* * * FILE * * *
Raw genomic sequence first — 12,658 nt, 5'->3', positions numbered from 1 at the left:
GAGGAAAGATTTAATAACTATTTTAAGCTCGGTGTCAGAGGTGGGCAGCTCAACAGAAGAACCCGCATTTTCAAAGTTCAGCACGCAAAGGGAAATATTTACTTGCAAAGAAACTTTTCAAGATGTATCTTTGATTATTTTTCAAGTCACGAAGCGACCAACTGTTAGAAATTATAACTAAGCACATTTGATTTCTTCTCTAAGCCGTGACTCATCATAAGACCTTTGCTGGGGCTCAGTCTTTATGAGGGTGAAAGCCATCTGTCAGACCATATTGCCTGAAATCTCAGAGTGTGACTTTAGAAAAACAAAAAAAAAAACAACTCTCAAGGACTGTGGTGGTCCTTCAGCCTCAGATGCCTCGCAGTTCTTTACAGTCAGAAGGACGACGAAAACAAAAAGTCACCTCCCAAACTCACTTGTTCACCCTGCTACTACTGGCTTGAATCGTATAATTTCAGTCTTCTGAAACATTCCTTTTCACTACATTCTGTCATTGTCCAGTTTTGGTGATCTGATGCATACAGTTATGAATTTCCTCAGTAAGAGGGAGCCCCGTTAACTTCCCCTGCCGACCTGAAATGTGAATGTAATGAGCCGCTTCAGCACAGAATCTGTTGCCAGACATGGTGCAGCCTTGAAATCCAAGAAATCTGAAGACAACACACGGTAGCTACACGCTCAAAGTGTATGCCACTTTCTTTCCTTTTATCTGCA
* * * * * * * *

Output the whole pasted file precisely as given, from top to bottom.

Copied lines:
Raw genomic sequence first — 12,658 nt, 5'->3', positions numbered from 1 at the left:
GAGGAAAGATTTAATAACTATTTTAAGCTCGGTGTCAGAGGTGGGCAGCTCAACAGAAGAACCCGCATTTTCAAAGTTCAGCACGCAAAGGGAAATATTTACTTGCAAAGAAACTTTTCAAGATGTATCTTTGATTATTTTTCAAGTCACGAAGCGACCAACTGTTAGAAATTATAACTAAGCACATTTGATTTCTTCTCTAAGCCGTGACTCATCATAAGACCTTTGCTGGGGCTCAGTCTTTATGAGGGTGAAAGCCATCTGTCAGACCATATTGCCTGAAATCTCAGAGTGTGACTTTAGAAAAACAAAAAAAAAAACAACTCTCAAGGACTGTGGTGGTCCTTCAGCCTCAGATGCCTCGCAGTTCTTTACAGTCAGAAGGACGACGAAAACAAAAAGTCACCTCCCAAACTCACTTGTTCACCCTGCTACTACTGGCTTGAATCGTATAATTTCAGTCTTCTGAAACATTCCTTTTCACTACATTCTGTCATTGTCCAGTTTTGGTGATCTGATGCATACAGTTATGAATTTCCTCAGTAAGAGGGAGCCCCGTTAACTTCCCCTGCCGACCTGAAATGTGAATGTAATGAGCCGCTTCAGCACAGAATCTGTTGCCAGACATGGTGCAGCCTTGAAATCCAAGAAATCTGAAGACAACACACGGTAGCTACACGCTCAAAGTGTATGCCACTTTCTTTCCTTTTATCTGCA